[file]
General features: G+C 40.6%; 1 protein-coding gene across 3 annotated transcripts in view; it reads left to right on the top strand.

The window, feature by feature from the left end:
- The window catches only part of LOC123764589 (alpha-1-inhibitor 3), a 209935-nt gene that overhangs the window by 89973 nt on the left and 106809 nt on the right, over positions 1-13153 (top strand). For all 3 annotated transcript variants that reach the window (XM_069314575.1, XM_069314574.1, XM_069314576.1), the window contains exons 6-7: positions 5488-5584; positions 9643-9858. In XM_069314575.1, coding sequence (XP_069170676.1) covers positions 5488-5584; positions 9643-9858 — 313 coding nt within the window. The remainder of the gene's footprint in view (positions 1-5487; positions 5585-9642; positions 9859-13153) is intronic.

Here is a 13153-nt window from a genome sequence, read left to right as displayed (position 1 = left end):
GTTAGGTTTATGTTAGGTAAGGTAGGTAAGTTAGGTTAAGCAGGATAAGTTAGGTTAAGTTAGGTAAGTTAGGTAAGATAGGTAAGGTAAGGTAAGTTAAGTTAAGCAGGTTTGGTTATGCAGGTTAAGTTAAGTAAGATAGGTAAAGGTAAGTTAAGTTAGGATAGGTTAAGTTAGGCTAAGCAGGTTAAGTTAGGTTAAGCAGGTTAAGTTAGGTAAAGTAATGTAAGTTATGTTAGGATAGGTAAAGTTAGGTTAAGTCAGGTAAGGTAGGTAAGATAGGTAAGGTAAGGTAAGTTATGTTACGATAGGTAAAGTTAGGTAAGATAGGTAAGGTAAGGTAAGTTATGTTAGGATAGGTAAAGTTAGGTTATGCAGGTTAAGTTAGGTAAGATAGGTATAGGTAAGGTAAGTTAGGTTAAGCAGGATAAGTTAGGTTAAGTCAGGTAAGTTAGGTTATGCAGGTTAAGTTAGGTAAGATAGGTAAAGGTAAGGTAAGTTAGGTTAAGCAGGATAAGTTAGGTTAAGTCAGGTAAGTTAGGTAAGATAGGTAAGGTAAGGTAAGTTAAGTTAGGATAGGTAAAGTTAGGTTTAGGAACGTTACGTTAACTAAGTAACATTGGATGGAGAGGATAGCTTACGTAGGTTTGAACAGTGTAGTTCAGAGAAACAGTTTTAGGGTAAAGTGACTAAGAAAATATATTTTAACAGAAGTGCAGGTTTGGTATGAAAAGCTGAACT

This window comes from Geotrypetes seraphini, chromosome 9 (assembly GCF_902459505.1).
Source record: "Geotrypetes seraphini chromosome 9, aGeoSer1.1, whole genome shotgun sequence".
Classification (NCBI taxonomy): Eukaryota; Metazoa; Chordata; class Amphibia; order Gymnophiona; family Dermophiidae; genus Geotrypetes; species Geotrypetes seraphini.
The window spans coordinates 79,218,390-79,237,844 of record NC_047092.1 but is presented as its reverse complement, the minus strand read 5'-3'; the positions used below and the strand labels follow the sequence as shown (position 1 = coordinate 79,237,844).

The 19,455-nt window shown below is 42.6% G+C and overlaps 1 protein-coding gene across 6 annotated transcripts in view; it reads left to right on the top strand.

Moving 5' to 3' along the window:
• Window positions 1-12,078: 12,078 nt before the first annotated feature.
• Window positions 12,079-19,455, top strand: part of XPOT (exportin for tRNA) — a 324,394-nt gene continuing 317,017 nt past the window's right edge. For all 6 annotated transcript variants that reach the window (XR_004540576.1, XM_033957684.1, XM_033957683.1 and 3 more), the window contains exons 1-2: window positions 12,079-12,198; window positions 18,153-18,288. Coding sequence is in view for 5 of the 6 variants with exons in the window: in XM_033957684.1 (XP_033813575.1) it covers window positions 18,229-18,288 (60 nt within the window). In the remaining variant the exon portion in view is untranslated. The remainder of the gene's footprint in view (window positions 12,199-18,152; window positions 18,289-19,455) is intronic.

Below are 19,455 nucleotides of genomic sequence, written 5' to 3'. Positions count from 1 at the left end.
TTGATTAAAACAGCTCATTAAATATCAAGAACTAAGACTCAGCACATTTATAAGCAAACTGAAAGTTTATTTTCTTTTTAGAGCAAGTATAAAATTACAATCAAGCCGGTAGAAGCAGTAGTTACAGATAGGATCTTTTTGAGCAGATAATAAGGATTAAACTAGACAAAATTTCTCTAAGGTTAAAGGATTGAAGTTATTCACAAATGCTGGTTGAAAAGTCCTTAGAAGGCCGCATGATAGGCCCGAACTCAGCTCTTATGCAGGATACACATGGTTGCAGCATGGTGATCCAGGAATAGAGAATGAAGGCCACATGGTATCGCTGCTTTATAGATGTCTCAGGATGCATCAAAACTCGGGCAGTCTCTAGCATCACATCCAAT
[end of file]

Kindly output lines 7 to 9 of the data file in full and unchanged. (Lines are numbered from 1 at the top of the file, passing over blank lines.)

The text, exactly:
Source record: "Geotrypetes seraphini chromosome 9, aGeoSer1.1, whole genome shotgun sequence".
Classification (NCBI taxonomy): Eukaryota; Metazoa; Chordata; class Amphibia; order Gymnophiona; family Dermophiidae; genus Geotrypetes; species Geotrypetes seraphini.
The window spans coordinates 79,218,390-79,237,844 of record NC_047092.1 but is presented as its reverse complement, the minus strand read 5'-3'; the positions used below and the strand labels follow the sequence as shown (position 1 = coordinate 79,237,844).